Technology and Space Exploration
Rep. Judy Chu at JPL in Pasadena as NASA's Mars Curiosity rover landed on Mars.
Space exploration is critical to our understanding of the universe around us, and investment in NASA has spurred innovation and cutting-edge new technologies that create whole industries here on Earth. I believe we must continue to support space exploration because it is crucial for advancing science, which means economic growth and skilled job creation at home.
Space exploration is not just far-off science fiction for my constituents and me. It is a major economic driver here in the San Gabriel Valley, thanks to the work of the California Institute of Technology (Caltech) and the Jet Propulsion Laboratory (JPL). Caltech is an unparalleled center of education and innovation. It attracts the best talent and produces the brightest minds in the world. It is also a major generator of spin-off technologies that not only boost our economy, but also help solve some of our most pressing questions and needs. JPL, which is run by Caltech for NASA, is one of the bedrocks of our community, and a global leader in space exploration. JPL’s 5,000 employees help propel our national economy through scientific, technological and engineering inventions. That is why I am committed to supporting the vital, cutting-edge work that JPL conducts for NASA, like its missions to Mars.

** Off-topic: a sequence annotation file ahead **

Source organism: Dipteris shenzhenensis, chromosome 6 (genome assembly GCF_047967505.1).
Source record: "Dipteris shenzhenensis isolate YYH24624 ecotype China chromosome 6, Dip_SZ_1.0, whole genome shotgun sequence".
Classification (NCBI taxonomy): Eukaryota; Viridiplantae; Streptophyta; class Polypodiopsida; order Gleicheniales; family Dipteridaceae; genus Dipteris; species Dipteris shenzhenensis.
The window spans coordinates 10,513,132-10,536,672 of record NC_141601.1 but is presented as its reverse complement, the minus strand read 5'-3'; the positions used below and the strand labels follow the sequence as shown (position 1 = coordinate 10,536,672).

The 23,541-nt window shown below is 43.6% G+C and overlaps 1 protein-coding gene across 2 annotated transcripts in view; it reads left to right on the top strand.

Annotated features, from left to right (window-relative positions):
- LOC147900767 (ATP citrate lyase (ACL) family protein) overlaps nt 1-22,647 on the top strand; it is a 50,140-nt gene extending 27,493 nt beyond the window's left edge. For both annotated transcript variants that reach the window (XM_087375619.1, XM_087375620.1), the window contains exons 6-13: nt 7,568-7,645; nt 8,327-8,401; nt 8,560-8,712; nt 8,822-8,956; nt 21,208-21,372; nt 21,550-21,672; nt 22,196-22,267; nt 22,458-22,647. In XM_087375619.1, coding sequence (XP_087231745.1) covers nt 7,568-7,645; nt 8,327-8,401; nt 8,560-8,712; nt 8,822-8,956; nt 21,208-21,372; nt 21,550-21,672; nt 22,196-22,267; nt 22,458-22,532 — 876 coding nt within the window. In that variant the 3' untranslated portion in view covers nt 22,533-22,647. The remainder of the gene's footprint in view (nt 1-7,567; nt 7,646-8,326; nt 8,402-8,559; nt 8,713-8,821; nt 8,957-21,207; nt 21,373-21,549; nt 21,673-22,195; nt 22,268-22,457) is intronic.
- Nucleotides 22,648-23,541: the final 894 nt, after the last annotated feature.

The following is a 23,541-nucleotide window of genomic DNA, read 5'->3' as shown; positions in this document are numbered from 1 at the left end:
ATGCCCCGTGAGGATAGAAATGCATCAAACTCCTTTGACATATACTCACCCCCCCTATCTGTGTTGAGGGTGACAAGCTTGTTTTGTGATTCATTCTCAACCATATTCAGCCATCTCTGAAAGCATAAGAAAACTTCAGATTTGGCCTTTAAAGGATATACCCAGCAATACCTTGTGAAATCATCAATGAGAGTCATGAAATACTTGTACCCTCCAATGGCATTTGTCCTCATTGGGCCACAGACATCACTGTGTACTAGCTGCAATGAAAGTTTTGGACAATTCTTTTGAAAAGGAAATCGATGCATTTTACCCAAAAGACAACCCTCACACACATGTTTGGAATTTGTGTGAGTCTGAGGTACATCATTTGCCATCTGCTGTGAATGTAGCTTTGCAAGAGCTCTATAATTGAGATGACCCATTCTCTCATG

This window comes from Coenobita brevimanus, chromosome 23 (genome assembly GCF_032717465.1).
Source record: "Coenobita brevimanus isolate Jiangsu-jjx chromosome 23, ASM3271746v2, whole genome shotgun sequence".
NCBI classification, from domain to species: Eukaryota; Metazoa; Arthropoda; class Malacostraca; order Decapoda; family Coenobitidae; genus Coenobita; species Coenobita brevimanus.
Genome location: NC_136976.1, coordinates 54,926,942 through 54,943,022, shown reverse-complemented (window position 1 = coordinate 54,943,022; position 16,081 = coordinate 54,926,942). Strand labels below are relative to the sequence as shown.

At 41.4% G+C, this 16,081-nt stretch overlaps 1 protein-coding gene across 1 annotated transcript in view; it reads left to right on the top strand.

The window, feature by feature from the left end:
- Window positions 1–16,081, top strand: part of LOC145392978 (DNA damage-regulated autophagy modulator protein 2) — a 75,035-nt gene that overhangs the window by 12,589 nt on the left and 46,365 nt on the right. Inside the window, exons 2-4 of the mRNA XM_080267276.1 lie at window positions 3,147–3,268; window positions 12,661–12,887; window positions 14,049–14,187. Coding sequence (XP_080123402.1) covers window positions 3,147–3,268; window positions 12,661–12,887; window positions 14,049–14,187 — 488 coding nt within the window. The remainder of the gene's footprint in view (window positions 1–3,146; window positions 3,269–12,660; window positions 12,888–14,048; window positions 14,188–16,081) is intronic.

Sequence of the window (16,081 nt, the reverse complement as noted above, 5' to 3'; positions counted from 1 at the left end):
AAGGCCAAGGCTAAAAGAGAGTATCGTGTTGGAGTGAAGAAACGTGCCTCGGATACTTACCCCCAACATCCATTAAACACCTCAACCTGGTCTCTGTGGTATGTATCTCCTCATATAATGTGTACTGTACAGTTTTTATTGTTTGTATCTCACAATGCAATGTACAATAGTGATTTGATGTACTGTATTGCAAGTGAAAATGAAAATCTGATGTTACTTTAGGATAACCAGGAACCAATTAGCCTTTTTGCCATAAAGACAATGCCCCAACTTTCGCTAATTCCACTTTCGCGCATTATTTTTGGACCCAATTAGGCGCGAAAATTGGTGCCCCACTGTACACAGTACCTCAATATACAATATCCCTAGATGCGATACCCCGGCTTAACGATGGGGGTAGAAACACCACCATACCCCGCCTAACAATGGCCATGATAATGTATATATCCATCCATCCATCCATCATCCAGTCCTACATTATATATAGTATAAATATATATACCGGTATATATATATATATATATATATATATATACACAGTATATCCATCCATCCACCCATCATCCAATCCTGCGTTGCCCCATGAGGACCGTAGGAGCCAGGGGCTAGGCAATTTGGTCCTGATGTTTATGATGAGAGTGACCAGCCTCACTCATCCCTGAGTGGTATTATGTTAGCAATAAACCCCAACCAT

The cutting-edge work provided by the NASA Mars program means investment in the economy and thousands of jobs – not only at JPL, but in spin-off industries and businesses, and throughout the community. That is why I support increasing funding for NASA’s science and exploration programs in Congress’s annual appropriations process. I have also testified before the House Appropriations Committee to emphasize the importance of JPL’s work urge them to increase funding for the Mars program.
Thanks to these efforts, funding has increased for NASA’s science programs. I am committed to fighting for the highest level of funding possible as these bills move through the legislative process so that the Mars Program can continue to plan for its long-term future and retain the talented people who have made it a success.
In addition to backing the Mars mission, I also support scientific research and investment in other areas critical to Space Exploration. I advocated full funding and independence for NASA’s Space Technology Mission Directorate, which is key to developing the next generation of advanced technologies – such as propulsion, robotics, satellite servicing, deep-space communications, power systems, and entry, descent, and landing – that will enable us to reach further into deep space.
Caltech is one of the leaders, along with the University of California Berkeley and the Universities of Washington and Oregon, in developing an advanced Earthquake Early Warning System (EEW) for the U.S. Geological Survey (USGS). This system issues alerts, enhances public safety, and reduces losses and emergency response times through rapid forecasting. Until now, most natural disasters have been predictable via advances in radar and meteorological technology. That means hurricanes, tornados, even heat waves, can be anticipated, people can take shelter, protect their property, transportation systems can shut down, and emergency services can activate auxiliary power.